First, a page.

Lukewarm trading continues in cashew market

G. K. Nair Kochi | Updated on April 04, 2011

A roadside vendor selling cashews: Photo - RM. Rajarathinam   -  Business Line

Cashew market continued to remain very quiet last week although limited quantity of W320 was sold by some processors at around $3.90 (f.o.b), but in general, there was not much change in prices.

Offers were made for W240 at around $4.45; W320 at around $4.00-4.05; W450 at around $3.85; SW from $3.65 to $3.85; Splits and Butts around $3.45 and Pieces at around $3.30 (f.o.b). Resellers sold some quantities below origin prices, trade sources said.

Raw Cashew Nut (RCN) prices have come down by 3-4 per cent in the last two weeks because, one, there are reports that yields in most origins are lower than normal and two, shellers who have bought some quantities are reluctant to buy more till they make some kernel sales at workable prices and others are waiting to see how market develops in coming weeks.

Benin is at around $1,550 and Ivory Coast is at around $1,400, even these reduced prices are at least 5 per cent higher than kernel parity, Mr Pankaj N. Sampat, a Mumbai-based trader told Business Line. Fair volume has been traded at higher prices for April shipment but it is to be seen how much will be shipped as there are reports of significant blockages on routes out of Ivory Coast and possible delays at alternative ports, he said.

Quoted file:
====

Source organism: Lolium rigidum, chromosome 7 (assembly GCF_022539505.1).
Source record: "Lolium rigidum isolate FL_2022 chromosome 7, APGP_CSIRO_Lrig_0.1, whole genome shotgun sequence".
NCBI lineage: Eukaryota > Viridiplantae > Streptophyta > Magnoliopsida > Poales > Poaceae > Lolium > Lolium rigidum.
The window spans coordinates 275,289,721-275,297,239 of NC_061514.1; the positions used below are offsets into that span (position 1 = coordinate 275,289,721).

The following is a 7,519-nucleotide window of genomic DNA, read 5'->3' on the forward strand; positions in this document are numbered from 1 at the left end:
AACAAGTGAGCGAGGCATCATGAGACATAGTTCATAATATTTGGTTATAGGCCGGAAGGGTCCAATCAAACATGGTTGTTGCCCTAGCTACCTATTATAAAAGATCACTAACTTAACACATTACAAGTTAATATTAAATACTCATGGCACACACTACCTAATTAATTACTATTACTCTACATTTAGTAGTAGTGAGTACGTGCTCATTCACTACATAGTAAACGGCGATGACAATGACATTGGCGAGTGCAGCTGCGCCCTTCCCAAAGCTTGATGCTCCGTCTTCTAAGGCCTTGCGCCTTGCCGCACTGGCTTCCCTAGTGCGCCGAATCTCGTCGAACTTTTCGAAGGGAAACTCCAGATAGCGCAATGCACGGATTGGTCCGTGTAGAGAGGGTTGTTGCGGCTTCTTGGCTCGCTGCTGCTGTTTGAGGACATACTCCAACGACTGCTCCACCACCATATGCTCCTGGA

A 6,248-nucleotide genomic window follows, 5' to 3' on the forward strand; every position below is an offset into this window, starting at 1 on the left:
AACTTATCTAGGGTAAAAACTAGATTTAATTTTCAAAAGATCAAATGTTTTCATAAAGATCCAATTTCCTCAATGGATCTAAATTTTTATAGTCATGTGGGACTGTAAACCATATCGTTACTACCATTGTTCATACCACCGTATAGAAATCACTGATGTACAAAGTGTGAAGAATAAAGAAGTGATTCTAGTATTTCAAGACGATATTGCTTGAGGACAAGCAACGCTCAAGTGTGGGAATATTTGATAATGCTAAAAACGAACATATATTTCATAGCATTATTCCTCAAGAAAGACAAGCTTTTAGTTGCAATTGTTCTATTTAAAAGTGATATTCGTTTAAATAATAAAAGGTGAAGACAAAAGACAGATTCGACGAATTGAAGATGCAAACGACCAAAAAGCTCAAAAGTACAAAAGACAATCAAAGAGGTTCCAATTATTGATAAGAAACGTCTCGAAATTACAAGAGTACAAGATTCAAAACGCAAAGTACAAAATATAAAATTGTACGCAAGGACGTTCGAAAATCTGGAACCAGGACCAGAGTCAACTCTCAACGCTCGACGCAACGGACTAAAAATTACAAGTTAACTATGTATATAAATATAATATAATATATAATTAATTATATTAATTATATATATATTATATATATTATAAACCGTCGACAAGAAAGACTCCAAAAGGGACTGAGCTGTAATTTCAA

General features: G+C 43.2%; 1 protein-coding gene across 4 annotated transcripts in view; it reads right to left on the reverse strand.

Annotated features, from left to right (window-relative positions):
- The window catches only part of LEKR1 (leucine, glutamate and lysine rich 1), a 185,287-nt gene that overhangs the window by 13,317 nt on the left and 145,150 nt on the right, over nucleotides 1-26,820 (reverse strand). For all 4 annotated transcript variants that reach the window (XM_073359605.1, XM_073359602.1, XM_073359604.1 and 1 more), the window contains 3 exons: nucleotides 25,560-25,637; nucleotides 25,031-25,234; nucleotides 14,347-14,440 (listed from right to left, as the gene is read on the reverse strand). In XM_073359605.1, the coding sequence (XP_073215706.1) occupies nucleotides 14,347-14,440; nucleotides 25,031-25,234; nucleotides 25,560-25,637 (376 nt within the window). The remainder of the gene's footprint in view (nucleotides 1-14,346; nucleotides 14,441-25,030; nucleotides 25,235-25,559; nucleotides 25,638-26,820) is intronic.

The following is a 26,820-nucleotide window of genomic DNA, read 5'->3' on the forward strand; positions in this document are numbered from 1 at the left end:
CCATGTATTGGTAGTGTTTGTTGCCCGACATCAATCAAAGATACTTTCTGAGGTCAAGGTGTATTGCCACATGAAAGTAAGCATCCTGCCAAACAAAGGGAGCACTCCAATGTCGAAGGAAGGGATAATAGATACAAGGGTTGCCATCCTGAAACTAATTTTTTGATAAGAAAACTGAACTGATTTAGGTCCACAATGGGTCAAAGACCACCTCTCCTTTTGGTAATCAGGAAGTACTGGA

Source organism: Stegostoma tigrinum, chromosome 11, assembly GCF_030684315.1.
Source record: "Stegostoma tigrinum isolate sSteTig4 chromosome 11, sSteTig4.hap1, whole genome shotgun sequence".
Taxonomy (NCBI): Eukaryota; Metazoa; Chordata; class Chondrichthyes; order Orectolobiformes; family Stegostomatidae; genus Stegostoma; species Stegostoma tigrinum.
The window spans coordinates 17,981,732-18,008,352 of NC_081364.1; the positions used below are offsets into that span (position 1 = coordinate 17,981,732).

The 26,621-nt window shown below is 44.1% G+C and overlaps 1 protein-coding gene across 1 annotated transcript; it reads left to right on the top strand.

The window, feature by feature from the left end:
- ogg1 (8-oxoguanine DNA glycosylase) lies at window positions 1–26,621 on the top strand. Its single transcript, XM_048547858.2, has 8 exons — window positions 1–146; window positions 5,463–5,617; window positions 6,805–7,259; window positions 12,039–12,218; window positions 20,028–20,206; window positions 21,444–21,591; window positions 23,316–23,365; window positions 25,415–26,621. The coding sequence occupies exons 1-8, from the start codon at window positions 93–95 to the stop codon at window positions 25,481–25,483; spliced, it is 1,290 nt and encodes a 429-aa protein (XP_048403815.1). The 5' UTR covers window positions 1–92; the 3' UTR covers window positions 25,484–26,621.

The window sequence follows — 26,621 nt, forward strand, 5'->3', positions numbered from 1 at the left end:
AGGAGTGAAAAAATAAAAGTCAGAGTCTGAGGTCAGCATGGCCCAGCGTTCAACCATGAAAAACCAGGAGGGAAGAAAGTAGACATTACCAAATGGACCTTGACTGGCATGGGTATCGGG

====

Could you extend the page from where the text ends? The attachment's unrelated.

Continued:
If RCN shipments in April are low, there will be prolonged tightness in RCN availability for conversion to kernels in India and Vietnam and further reduction in yields of RCN that will be shipped later.

In the last two quarters, most of the business has been for nearbys, 2 or 3 months forward, due to reluctance of buyers to cover for longer periods due to the high prices and concern about retail off-take and reluctance of shellers to take large forward positions due to concerns about flow of RCN and its prices.

This is a double-edged sword. Lack of forward sales might force shellers to reduce prices to make sales if kernel demand is slow and RCN flow is normal in April/May. Lack of forward cover might force buyers to continue buying at higher prices if off-take is not as badly affected as feared and/or availability in second quarter is as low as expected due to slow RCN movements, he said.

As discussed earlier, the trade said, timing of movement of IVC RCN, as 20 per cent of world production comes from Ivory Coast, will be the most important factor affecting market in the next two quarters. The other factor, albeit slightly less important, will be off take in the major markets (traditional and new). External factors may not be important unless there is a big drop in prices of other nuts or there is a big negative development – economic (in the US/EU) or political (in West Asia/North Africa), it said.

However, “we expect prices to move in current range in coming weeks – supply tightness will continue in the second quarter and uncertainty of price trend will continue until there is clear indication of flow of RCN from West Africa. Although upside seems to be limited, there is not much chance of any large decline in 2011 given the precarious supply – demand balance which will not ease until we have good crops in all origins together,” Mr Pankaj added.

Published on April 04, 2011

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